Alden Cartwright actually enjoyed when he didn’t have a specific role in LSU’s bullpen last season. He never knew when coach Paul Mainieri would suddenly turn to him and say those five words.

“I kind of like when Coach Mainieri is like, ‘Hey, Cartwright, go warm up,’ and two minutes later I’m in the game,” the former Runnels High star said.

Said fellow reliever Zac Person: “Every day was a staff day, besides the Friday nights.”

That’s likely changing this year.

Outside of closer Joe Broussard, LSU’s group of 2014 relievers never found consistent roles, in part because of the instability with the starting rotation. The Tigers expect to have a handful of solid starting pitching this season – even if they are young.

For the relievers, that means stability and less unpredictability, which guys like Cartwright and Person actually enjoyed. But they know it’s good for a squad that had issues beyond Friday night ace Aaron Nola last season.

A few days into preseason practice, LSU is molding a half-dozen pitchers as starters while about a dozen others are developing niches for what’s expected to be a fully stocked and versatile bullpen.

For the first time in his four years at LSU, pitching coach Alan Dunn entered a preseason practice with a completely healthy pitching staff of 17.

“Depth is so huge. Usually you’ve got one or two guys in the training room. We’ve got 17 arms. That gives you a chance to look in scrimmages, a chance for everybody to get opportunities,” Dunn said. “You get a chance to extend your guys you think are starters, get them built up pitch wise. It’s still way early to tell who’s going to be who.”

Who exactly is going to be who?

Dunn and a handful of relievers say it’s too early to tell. They know one thing though: LSU’s bullpen should be more structured than 2014.

“We have enough guys we should have roles this year,” Person said. “If we have as many starters as we think we do, it’s going to be interesting to see how our staff develops.”

The Tigers spent 2014 using multiple relievers to piece together many games that did not begin with Nola on the mound. Nola averaged 7.2 innings per start, nearly two innings more than Jared Poché (5.7). The three pitchers with the next most starts – Kyle Bouman (4.8 innings per start), Cody Glenn (3.6) and Cartwright (2.4) – didn’t eclipse the five-inning average.

Coach Paul Mainieri never found a true third starter who could extend into late innings. He tried. Ten pitchers started at least one game last season. That’s tied with the 2009 team for the most in Mainieri’s eight seasons. The ’09 team played 10 more games, too.

For LSU’s relievers, this meant nearly 50 staff-pitched games - or, Johnny and Jack Wholestaff, as Mainieri called it.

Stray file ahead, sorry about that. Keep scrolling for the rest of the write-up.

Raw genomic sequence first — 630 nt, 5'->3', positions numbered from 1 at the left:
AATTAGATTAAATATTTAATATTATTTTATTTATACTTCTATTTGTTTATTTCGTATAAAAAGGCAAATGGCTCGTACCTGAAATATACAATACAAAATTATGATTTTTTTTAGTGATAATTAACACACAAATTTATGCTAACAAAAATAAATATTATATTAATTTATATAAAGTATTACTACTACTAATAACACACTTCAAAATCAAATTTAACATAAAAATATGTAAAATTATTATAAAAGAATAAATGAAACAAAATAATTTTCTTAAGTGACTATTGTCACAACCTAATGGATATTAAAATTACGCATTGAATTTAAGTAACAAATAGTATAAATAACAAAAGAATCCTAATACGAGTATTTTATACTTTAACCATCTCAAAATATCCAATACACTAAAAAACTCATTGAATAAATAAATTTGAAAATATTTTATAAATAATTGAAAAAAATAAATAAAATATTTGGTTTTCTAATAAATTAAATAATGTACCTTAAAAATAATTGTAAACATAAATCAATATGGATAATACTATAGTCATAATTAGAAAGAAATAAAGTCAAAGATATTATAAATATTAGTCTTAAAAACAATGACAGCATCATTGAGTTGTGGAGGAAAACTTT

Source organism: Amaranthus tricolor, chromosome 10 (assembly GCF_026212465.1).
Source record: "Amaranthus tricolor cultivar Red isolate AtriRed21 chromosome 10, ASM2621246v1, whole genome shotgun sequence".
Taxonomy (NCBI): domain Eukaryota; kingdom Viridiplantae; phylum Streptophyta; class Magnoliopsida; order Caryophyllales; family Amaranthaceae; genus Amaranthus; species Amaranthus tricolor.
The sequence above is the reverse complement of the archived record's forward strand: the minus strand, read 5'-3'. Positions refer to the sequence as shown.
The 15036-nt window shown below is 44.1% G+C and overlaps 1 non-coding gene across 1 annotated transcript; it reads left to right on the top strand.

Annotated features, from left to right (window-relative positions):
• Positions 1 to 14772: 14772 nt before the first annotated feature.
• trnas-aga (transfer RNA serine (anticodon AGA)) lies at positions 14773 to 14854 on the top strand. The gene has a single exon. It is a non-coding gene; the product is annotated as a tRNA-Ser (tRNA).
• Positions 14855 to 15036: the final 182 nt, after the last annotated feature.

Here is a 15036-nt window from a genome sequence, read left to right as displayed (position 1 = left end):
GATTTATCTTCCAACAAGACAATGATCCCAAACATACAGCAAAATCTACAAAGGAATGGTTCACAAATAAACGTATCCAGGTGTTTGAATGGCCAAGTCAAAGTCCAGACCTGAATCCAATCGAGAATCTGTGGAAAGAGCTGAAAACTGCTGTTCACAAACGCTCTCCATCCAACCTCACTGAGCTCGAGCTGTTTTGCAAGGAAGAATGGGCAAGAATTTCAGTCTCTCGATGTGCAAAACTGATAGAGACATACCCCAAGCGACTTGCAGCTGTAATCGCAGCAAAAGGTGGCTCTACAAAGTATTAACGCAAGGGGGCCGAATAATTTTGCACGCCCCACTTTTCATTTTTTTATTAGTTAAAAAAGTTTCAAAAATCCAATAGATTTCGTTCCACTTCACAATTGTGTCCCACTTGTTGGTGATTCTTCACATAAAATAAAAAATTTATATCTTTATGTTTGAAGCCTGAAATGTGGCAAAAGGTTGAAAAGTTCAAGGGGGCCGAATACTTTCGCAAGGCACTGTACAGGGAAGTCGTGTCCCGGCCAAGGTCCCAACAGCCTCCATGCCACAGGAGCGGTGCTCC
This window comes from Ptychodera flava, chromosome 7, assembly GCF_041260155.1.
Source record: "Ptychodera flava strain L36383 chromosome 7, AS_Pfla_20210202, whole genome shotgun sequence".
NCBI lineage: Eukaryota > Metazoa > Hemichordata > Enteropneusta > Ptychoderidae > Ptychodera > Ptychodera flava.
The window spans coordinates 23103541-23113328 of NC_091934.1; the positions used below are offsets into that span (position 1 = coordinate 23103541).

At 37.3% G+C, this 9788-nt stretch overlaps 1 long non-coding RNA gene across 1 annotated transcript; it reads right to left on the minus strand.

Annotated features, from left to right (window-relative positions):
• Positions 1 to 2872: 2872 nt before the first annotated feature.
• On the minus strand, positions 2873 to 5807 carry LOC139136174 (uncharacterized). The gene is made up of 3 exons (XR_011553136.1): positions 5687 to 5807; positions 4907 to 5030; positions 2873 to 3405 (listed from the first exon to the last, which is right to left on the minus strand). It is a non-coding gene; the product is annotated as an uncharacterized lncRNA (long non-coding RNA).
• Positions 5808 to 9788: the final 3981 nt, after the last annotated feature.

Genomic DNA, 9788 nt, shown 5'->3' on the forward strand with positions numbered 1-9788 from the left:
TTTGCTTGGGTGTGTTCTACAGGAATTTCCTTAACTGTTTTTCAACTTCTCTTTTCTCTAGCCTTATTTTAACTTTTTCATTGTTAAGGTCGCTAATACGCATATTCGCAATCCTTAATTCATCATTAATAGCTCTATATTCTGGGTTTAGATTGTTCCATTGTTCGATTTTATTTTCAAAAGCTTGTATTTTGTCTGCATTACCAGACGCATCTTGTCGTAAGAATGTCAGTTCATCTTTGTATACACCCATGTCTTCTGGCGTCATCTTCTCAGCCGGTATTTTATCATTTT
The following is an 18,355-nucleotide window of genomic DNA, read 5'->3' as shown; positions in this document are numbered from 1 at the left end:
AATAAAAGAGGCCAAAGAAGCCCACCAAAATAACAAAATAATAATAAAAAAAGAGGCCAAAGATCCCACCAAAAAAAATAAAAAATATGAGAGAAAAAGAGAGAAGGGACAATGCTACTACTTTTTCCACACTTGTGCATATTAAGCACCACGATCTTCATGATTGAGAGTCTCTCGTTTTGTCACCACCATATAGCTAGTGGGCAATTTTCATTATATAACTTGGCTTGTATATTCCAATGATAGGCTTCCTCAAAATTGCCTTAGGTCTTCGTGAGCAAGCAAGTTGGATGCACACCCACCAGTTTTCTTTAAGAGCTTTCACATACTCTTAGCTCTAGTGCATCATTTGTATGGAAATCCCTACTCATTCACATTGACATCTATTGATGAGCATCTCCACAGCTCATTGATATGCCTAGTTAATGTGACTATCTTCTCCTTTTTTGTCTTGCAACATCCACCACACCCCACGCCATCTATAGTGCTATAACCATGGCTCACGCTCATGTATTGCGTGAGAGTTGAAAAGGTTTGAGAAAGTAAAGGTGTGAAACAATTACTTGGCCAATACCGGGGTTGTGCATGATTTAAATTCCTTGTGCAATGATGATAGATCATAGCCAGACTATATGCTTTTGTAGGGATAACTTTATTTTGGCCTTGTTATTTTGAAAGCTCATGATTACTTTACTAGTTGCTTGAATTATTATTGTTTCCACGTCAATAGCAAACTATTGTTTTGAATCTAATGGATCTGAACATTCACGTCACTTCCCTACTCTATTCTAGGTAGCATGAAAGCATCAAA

Outside of Nola pitching, “every other time was like, ‘If you get called on, you go out there and do what you can,’” Person said.

Mainieri’s club lacked more than deep-game starters. The Tigers lacked pitchers in general.

They finished the season with 12 healthy arms last year. A 12-2 season-ending loss to Houston in the Baton Rouge regional is a stinging reminder of that. The Tigers ran out of arms playing their fourth game in four days.

This season is expected to be different on the mound.

LSU signed seven pitchers in a 2014 class ranked No. 1 in the nation. Even with the departure of one of those – the class’ headliner, Mac Marshall – the Tigers believe they’ll have four solid starters.

Freshmen Jake Godfrey, Alex Lange, Jake Latz and Doug Norman, and sophomore Jared Poché and senior Kyle Bouman are vying for starting spots. Already, Mainieri said Poché will be pitching on the weekend for LSU, and one of the rookies is likely to move into a closer role by the time Southeastern Conference play begins.

That leaves a group of about a dozen hurlers at Dunn’s disposal. Who’s the late-inning guy? Who’s the mid-inning reliever? Who’s the pitcher you bring in for a must-get out?

Those things are being determined during preseason drills and might not be settled until mid-March.

“There is no way other than putting them in the game during parts of the game and see how they respond,” Dunn said. “We’ll start formalizing an idea as we start doing these (preseason) scrimmages.”

He’s got a group of relievers with a ton of experience – in big spots, too. Mainieri was forced to start Cartwright, Kurt McCune and Person in SEC games.

In a pair of critical starts, Cartwright threw four scoreless innings in a series-clinching 4-0 win over Ole Miss, and he threw four innings of one-hit ball in the SEC Tournament title game victory over Florida.

Cartwright refers to himself as a “starting reliever” last year. Mainieri and Dunn hope those days are over.

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LSU released a depth chart last week of its pitchers.

Projected starting rotation

Jared Poché, sophomore

Alex Lange, freshman

Jake Godfrey, freshman

Jake Latz, freshman

Projected relievers

Doug Norman, freshman

Kyle Bouman, senior

Zac Person, senior

Russell Reynolds, sophomore

Parker Bugg, sophomore

Alden Cartwright, sophomore

Hunter Devall, junior

Collin Strall, sophomore

Jesse Stallings, freshman

Ryan May, freshman

Brady Domingue, senior

Hunter Newman, sophomore

Austin Bain, freshman

Follow Ross Dellenger on Twitter @DellengerAdv.